Lazio met Genoa in this 2019/20 Serie A clash hoping to bounce back from their mid-week defeat to Inter Milan. They did so in superb fashion, beating Genoa 4-0 at the Stadio Olimpico. Their tactics played a key part in their victory. This tactical analysis will demonstrate how Lazio’s attacking ambition contributed to their dominant performance. Furthermore, this analysis will also show how the performances of several Lazio players rewarded Simone Inzaghi’s ambition.
Inzaghi sent his Lazio side out to play his favoured 3-5-2 formation. He made five changes to the side that lost to Inter Milan in mid-week. Stefan Radu replaced Bastos on the left side of the back three. Adam Marušić, Lucas Leiva and Senad Lulić came into midfield and Ciro Immobile started up front having come off the substitutes bench against Inter.
Aurelio Andreazzoli also set up in his preferred 5-3-2 formation. However, his side was unchanged personnel-wise from their previous match, against Bologna.
Lazio’s attacking intent
Lazio clearly approached this match as one in which they could dominate their opponents. They played an offensive brand of football, seeking to get multiple players high up the field who could threaten Genoa’s low 5-3-2 block. At various points, we saw a 3-3-4, a 3-2-5 or even a 3-1-6 shape emerge when Lazio were in possession.
The 3-3-4 was formed either by both 8s pushing on and the laterals staying deeper, or by both 8s dropping back and the laterals pushing on, or by one of each pushing up. Sometimes, they all pushed on, making the 3-1-6. On other occasions, one 8 or lateral stayed deeper alongside Lucas, with the rest high, forming the 3-2-5.
Lazio also looked to use their centre-backs aggressively, particularly the outside centre-backs. On the ball, they would push up, often creating a diamond with the pivote (Lucas) highest and Francesco Acerbi deepest. On other occasions, Luiz Felipe and Radu would overlap, adding another further presence in wide areas to create possible wide overloads. This generally happened when one of Luis Alberto or Sergej Milinković-Savić dropped deeper.
Additionally, Lazio were aggressive on the counter-attack. They had ten counter-attacks during the game against a team who have only given up 3.14 per 90 minutes in the past calendar year. Penetrative passing from deep and good combinations higher up the field from the likes of Immobile, Joaquín Correa and Alberto frequently threatened Genoa.
Lazio’s central midfield three shines
The Lazio midfield trio of Lucas, Milinković-Savić and Luis Alberto were crucial in their victory.
Lucas was always the deepest midfielder. He covered the back three, broke up the play, helped initiate attacks and circulate the ball. Genoa were unable to muster a single counter-attack despite Lazio’s attacking intent. That was at least in part a credit to Lucas, who broke up play on numerous occasions. He mustered seven interceptions, nine recoveries and participated in 17 defensive duels (winning 10). He also showed off his impressive range of passing.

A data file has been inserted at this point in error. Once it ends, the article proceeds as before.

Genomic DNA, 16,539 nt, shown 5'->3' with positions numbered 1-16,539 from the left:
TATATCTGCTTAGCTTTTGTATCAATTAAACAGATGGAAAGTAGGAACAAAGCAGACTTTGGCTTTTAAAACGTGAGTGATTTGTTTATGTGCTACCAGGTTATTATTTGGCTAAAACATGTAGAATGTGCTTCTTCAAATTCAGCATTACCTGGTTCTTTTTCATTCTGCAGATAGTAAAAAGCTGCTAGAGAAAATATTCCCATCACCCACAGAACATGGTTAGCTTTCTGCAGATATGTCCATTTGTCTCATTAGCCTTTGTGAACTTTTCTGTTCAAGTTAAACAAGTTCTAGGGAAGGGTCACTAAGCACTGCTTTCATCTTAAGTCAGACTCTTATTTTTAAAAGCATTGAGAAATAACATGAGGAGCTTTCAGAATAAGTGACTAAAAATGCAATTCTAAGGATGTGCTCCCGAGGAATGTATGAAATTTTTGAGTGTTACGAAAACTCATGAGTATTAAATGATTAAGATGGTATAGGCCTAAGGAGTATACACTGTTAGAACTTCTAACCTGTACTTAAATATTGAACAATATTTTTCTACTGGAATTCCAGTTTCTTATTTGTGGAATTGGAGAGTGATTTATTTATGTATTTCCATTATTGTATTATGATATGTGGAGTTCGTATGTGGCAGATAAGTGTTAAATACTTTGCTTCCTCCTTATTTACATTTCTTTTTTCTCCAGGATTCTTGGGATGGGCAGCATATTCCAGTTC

Alberto and Milinković-Savić meanwhile were superb in the attacking portion of the match. Milinković-Savić grabbed a goal and an assist, whilst Alberto also got an assist as well as seeing a goal ruled out. Both provided quality passing from deep and an extra presence in attack when it was required. They demonstrated their broad skillsets and their importance to their team. Alberto was the more overtly attacking. He completed 88% of his passes and all four of his dribbles.
Milinković-Savić contributed more as a defender (recording seven interceptions) but also completed six of his eight passes into the penalty area. His goal was a great example of the threat he carries in the penalty area whilst his assist was a magnificent pass. They also showed his two-footedness.
Genoa struggle to make an impression
Genoa on the other hand really struggled to make an impact in the game. They had some moments of quality and opportunities, but these were wasted by poor finishing and decision making. Furthermore, Lazio’s disciplined defensive shape and their occasional press were clearly aimed at nullifying Genoa’s attacking approach. This approach revolved around getting the ball to Christian Kouamé. It was reasonably effective.
Genoa predominantly wanted to get the ball into Kouamé’s feet but were also willing to play the ball aerially to him. When they were able to find Kouamé, good things did happen.
They also had some success playing through Lazio’s press on occasion. Unfortunately, they failed to take advantage of the opportunities created on those rare occasions.
Lazio dominated this match. Their attacking intent and the quality performances of all their players, but especially the midfield trio, saw them record a comfortable win. Whether it was pushing midfielders, laterals or even centre-backs high up the field, they ensured they had plenty of options high up the pitch and threatened Genoa frequently. Furthermore, their defensive plan did nullify Genoa’s threat somewhat. Nevertheless, Genoa will also feel that they were wasteful on the day.
If you love tactical analysis, then you’ll love the digital magazines from totalfootballanalysis.com – a guaranteed 100+ pages of pure tactical analysis covering topics from the Premier League, Serie A, La Liga, Bundesliga and many, many more. Buy your copy of the September issue for just ₤4.99 here
- AFCON 2021 Qualifying: Sao Tome and Principe vs Ghana – tactical analysis - November 22, 2019
- 2021 AFCON Qualifiers: Ghana vs South Africa – tactical analysis - November 16, 2019
- La Liga 2019/20: Granada vs Real Betis – tactical analysis - October 29, 2019